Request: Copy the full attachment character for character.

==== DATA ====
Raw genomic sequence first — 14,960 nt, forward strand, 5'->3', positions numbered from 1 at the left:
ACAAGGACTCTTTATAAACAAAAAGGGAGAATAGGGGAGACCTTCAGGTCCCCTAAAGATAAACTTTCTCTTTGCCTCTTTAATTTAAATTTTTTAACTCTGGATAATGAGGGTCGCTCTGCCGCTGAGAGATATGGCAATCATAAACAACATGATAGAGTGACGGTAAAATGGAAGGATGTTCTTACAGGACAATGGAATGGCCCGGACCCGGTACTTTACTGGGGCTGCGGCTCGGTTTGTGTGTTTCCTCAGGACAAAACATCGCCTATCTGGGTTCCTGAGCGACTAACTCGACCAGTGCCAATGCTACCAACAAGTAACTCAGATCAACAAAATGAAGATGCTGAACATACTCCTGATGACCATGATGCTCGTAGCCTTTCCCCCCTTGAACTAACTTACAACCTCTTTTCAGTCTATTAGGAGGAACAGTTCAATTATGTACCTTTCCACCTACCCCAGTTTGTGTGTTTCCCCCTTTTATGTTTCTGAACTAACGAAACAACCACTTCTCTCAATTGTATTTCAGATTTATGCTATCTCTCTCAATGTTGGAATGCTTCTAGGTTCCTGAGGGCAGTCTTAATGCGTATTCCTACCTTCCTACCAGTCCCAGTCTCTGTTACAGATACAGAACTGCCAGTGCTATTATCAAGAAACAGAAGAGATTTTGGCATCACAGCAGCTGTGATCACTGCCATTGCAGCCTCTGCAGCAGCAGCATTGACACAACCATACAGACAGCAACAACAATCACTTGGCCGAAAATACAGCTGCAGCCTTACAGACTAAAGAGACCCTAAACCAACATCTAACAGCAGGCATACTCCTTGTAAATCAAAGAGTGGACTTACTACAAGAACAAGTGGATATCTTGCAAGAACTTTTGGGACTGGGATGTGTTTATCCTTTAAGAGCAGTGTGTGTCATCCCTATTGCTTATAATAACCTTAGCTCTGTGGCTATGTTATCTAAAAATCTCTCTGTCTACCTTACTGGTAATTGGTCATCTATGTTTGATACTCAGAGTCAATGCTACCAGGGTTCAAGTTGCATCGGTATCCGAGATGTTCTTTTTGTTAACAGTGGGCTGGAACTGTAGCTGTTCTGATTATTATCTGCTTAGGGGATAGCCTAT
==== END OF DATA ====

Raw genomic sequence first — 14,960 nt, forward strand, 5'->3', positions numbered from 1 at the left:
ACAAGGACTCTTTATAAACAAAAAGGGAGAATAGGGGAGACCTTCAGGTCCCCTAAAGATAAACTTTCTCTTTGCCTCTTTAATTTAAATTTTTTAACTCTGGATAATGAGGGTCGCTCTGCCGCTGAGAGATATGGCAATCATAAACAACATGATAGAGTGACGGTAAAATGGAAGGATGTTCTTACAGGACAATGGAATGGCCCGGACCCGGTACTTTACTGGGGCTGCGGCTCGGTTTGTGTGTTTCCTCAGGACAAAACATCGCCTATCTGGGTTCCTGAGCGACTAACTCGACCAGTGCCAATGCTACCAACAAGTAACTCAGATCAACAAAATGAAGATGCTGAACATACTCCTGATGACCATGATGCTCGTAGCCTTTCCCCCCTTGAACTAACTTACAACCTCTTTTCAGTCTATTAGGAGGAACAGTTCAATTATGTACCTTTCCACCTACCCCAGTTTGTGTGTTTCCCCCTTTTATGTTTCTGAACTAACGAAACAACCACTTCTCTCAATTGTATTTCAGATTTATGCTATCTCTCTCAATGTTGGAATGCTTCTAGGTTCCTGAGGGCAGTCTTAATGCGTATTCCTACCTTCCTACCAGTCCCAGTCTCTGTTACAGATACAGAACTGCCAGTGCTATTATCAAGAAACAGAAGAGATTTTGGCATCACAGCAGCTGTGATCACTGCCATTGCAGCCTCTGCAGCAGCAGCATTGACACAACCATACAGACAGCAACAACAATCACTTGGCCGAAAATACAGCTGCAGCCTTACAGACTAAAGAGACCCTAAACCAACATCTAACAGCAGGCATACTCCTTGTAAATCAAAGAGTGGACTTACTACAAGAACAAGTGGATATCTTGCAAGAACTTTTGGGACTGGGATGTGTTTATCCTTTAAGAGCAGTGTGTGTCATCCCTATTGCTTATAATAACCTTAGCTCTGTGGCTATGTTATCTAAAAATCTCTCTGTCTACCTTACTGGTAATTGGTCATCTATGTTTGATACTCAGAGTCAATGCTACCAGGGTTCAAGTTGCATCGGTATCCGAGATGTTCTTTTTGTTAACAGTGGGCTGGAACTGTAGCTGTTCTGATTATTATCTGCTTAGGGGATAGCCTAT